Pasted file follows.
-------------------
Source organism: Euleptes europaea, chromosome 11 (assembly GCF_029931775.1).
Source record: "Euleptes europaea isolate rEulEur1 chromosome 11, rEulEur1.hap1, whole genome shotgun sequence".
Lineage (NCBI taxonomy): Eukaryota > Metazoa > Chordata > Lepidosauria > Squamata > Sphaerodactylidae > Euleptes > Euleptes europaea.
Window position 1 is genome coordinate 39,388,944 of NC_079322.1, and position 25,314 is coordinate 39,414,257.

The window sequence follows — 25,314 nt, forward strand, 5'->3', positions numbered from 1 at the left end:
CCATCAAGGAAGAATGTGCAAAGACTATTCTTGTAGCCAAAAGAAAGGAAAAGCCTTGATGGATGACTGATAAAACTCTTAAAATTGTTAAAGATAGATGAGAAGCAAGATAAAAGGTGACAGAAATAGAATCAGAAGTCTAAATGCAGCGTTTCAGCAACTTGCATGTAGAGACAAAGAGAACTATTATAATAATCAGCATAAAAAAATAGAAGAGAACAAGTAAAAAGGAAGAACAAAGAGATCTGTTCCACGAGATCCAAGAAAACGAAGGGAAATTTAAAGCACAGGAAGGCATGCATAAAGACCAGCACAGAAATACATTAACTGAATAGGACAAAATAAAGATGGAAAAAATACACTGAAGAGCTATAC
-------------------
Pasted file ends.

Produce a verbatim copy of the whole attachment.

Source organism: Euleptes europaea, chromosome 11 (assembly GCF_029931775.1).
Source record: "Euleptes europaea isolate rEulEur1 chromosome 11, rEulEur1.hap1, whole genome shotgun sequence".
Lineage (NCBI taxonomy): Eukaryota > Metazoa > Chordata > Lepidosauria > Squamata > Sphaerodactylidae > Euleptes > Euleptes europaea.
Window position 1 is genome coordinate 39,388,944 of NC_079322.1, and position 25,314 is coordinate 39,414,257.

The window sequence follows — 25,314 nt, forward strand, 5'->3', positions numbered from 1 at the left end:
CCATCAAGGAAGAATGTGCAAAGACTATTCTTGTAGCCAAAAGAAAGGAAAAGCCTTGATGGATGACTGATAAAACTCTTAAAATTGTTAAAGATAGATGAGAAGCAAGATAAAAGGTGACAGAAATAGAATCAGAAGTCTAAATGCAGCGTTTCAGCAACTTGCATGTAGAGACAAAGAGAACTATTATAATAATCAGCATAAAAAAATAGAAGAGAACAAGTAAAAAGGAAGAACAAAGAGATCTGTTCCACGAGATCCAAGAAAACGAAGGGAAATTTAAAGCACAGGAAGGCATGCATAAAGACCAGCACAGAAATACATTAACTGAATAGGACAAAATAAAGATGGAAAAAATACACTGAAGAGCTATAC